View Poll Results: Overall, what do you think of Regietheater opera productions?

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  • I love it!

    3 6.12%
  • I like it.

    0 0%
  • I don't like nor dislike it.

    9 18.37%
  • I dislike it.

    12 24.49%
  • I detest it!

    24 48.98%
  • I don't know...

    0 0%
  • I don't care about opera.

    1 2.04%
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Thread: Overall, what do you think of Regietheater opera productions?

  1. #46
    Senior Member annaw's Avatar
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    Quote Originally Posted by Itullian View Post
    Great. A clown in a truck
    I wonder... when was the last time Bayreuth made a traditional production?

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  3. #47
    Senior Member amfortas's Avatar
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    Quote Originally Posted by Barbebleu View Post
    Is this out yet? I can’t see it on Amazon.co.uk. I do have it on MP4 but I would like a Blue-Ray of it.
    The Blu-ray is available on U.S. Amazon--though in a regional format that won't play in the Western hemisphere. Go figure.
    Alan

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  5. #48
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    Thank you. It’s not clear whether or not this is Blue-Ray. I shall investigate further. I really enjoyed this production. For me it had many illuminating moments and it was beautifully acted and extremely well sung all round. I think I posted on this on another thread, the title of which escapes me for the moment.
    "...it is said that first your heart sings, then you play. I think if it is not like that, then it is only just combination of notes, isn't it? " - Pandit Nikhil Banerjee, Master of the Sitar.

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  7. #49
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    Quote Originally Posted by annaw View Post
    I wonder... when was the last time Bayreuth made a traditional production?
    Probably sometime in the nineteenth century
    "...it is said that first your heart sings, then you play. I think if it is not like that, then it is only just combination of notes, isn't it? " - Pandit Nikhil Banerjee, Master of the Sitar.

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  9. #50
    Senior Member annaw's Avatar
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    Quote Originally Posted by Barbebleu View Post
    Probably sometime in the nineteenth century
    1883 might have been the last time .

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  11. #51
    Senior Member DavidA's Avatar
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    Quote Originally Posted by annaw View Post
    I wonder... when was the last time Bayreuth made a traditional production?
    I believe it was when Peter Hall produced the ring

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  13. #52
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    Quote Originally Posted by DavidA View Post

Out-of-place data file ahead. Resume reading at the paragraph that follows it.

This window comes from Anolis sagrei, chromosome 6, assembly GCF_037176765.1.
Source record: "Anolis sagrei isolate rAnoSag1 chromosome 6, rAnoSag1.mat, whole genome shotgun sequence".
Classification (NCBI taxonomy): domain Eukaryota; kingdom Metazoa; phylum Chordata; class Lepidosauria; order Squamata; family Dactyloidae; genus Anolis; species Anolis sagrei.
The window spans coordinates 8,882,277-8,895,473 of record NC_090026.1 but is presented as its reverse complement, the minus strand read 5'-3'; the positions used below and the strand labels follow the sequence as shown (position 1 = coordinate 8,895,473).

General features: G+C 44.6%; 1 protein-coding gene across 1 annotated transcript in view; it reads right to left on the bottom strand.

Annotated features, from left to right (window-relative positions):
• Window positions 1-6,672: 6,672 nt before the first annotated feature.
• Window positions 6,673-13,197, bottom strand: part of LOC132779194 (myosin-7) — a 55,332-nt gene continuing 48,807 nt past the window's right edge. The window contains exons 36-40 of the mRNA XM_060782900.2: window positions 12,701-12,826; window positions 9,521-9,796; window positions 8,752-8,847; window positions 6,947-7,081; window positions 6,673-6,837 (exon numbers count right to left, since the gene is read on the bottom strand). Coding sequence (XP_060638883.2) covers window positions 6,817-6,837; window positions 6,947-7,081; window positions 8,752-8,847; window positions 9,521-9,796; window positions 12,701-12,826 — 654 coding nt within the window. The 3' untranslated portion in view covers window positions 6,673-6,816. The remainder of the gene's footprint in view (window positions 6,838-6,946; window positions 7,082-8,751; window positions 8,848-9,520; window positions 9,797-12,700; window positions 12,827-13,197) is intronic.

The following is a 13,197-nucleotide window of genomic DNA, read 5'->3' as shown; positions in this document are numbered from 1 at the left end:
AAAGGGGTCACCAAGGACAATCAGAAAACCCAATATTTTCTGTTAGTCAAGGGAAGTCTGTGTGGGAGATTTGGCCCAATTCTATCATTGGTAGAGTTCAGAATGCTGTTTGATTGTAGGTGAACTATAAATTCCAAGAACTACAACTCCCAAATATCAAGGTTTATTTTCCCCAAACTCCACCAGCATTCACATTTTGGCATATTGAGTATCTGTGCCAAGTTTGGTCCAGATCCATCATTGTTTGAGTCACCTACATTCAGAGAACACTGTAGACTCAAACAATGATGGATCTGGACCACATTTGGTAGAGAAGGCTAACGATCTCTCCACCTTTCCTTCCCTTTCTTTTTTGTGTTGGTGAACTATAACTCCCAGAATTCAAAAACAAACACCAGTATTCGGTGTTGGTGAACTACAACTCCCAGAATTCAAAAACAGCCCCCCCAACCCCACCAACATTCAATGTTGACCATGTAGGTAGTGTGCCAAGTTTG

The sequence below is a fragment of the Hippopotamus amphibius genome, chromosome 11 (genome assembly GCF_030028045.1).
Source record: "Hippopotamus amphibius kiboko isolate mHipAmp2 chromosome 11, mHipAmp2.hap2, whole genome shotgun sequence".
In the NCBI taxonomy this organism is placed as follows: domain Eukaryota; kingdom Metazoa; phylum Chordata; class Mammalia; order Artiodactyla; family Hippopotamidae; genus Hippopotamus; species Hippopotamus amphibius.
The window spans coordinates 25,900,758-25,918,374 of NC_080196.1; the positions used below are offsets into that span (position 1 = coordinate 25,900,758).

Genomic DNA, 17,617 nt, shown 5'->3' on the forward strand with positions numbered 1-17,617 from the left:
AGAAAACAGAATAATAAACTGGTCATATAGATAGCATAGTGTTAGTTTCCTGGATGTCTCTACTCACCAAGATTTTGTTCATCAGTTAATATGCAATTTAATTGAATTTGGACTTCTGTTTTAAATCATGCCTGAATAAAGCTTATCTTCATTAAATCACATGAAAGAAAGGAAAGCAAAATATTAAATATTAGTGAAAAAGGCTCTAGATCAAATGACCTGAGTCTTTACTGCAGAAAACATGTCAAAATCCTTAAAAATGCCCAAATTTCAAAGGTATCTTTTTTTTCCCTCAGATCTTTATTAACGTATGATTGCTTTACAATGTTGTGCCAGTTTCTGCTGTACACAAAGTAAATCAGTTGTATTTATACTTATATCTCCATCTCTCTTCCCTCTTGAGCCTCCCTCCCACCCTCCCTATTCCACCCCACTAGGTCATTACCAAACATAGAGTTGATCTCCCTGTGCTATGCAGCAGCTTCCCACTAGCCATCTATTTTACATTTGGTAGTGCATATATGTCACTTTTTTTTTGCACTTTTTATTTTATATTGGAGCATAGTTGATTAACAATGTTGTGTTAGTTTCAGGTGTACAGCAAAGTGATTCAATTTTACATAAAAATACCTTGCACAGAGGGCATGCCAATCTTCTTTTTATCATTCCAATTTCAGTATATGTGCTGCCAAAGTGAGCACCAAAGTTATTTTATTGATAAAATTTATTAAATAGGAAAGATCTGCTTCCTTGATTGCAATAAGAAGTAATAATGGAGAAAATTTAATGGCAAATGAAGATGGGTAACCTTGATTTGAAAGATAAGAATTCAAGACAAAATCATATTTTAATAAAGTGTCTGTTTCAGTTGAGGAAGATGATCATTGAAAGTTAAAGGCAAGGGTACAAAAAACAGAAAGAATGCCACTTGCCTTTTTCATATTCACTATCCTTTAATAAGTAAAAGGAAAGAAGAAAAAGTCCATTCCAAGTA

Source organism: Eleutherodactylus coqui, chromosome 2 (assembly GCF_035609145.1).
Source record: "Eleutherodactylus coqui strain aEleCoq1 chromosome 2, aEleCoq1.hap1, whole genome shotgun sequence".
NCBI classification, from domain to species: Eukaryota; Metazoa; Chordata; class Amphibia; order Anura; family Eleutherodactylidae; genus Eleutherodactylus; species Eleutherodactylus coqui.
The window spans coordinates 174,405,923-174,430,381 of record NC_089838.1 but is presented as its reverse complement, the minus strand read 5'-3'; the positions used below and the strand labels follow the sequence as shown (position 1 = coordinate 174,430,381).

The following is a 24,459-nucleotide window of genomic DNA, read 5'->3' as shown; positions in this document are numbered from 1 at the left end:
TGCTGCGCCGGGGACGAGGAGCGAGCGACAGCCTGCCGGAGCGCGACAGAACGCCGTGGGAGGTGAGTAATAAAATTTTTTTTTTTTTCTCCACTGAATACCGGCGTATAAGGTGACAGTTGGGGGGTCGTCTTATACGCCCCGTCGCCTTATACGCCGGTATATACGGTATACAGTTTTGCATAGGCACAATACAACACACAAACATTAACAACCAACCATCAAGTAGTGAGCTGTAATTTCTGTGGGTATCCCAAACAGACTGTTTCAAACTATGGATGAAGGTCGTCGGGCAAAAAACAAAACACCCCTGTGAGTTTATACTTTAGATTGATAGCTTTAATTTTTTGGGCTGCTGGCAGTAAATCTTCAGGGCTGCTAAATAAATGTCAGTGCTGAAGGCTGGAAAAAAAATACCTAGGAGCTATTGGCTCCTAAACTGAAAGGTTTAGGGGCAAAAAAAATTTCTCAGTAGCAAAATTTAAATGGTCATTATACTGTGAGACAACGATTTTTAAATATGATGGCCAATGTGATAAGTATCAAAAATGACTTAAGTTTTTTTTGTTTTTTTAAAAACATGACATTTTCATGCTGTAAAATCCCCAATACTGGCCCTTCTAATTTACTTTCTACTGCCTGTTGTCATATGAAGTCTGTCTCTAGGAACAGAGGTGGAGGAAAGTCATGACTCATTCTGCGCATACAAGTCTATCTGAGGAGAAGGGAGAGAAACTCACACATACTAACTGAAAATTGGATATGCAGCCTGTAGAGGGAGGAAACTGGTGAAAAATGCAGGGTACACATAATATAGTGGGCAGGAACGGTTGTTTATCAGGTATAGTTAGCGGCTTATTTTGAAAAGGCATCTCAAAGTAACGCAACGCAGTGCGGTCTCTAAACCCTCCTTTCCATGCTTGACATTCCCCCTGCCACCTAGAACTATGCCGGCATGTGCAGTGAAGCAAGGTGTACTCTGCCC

I believe it was when Peter Hall produced the ring
    That would have been the centenary ring in 1983 with Solti at the helm. I have the audio of that Ring and I think it’s excellent. Solti in the theatre was a different creature from the studio one!
    "...it is said that first your heart sings, then you play. I think if it is not like that, then it is only just combination of notes, isn't it? " - Pandit Nikhil Banerjee, Master of the Sitar.

  14. #53
    Senior Member annaw's Avatar
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    Quote Originally Posted by Barbebleu View Post
    That would have been the centenary ring in 1983 with Solti at the helm. I have the audio of that Ring and I think it’s excellent. Solti in the theatre was a different creature from the studio one!
    I think that’s the great thing about Bayreuth recordings! They bring out different aspects of conductors and singers while enabling to follow the development of their interpretation. When it comes to productions, I think I’d prefer Wieland Wagner’s stagings to many other modern ones. Especially when it comes to operas like Tristan which have less stage action anyways. It’s a different case with Die Meistersinger, I guess. At least in their essence, many Wieland Wagner’s productions remained traditional. By that I mean that he didn’t try to give them a new meaning but maybe to bring out the deeper meaning even more. If I recall correctly then Hotter, who obviously was quite a tradutionalist, wrote that while it took time to get used to, the singers didn’t have huge problems with those stagings otherwise (with a few exceptions like the Die Meistersinger I suppose).

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  16. #54
    Senior Member amfortas's Avatar
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    Quote Originally Posted by annaw View Post
    I wonder... when was the last time Bayreuth made a traditional production?
    I believe the productions were *all* pretty traditional--and getting quite threadbare--up until World War II. It was only after the war, with the reopening of the theater in 1951, that Wieland Wagner dispensed with the old trappings and took things in a more abstract, pared-down direction (for both ideological and economic reasons).
    Alan

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  18. #55
    Senior Member annaw's Avatar
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    Quote Originally Posted by amfortas View Post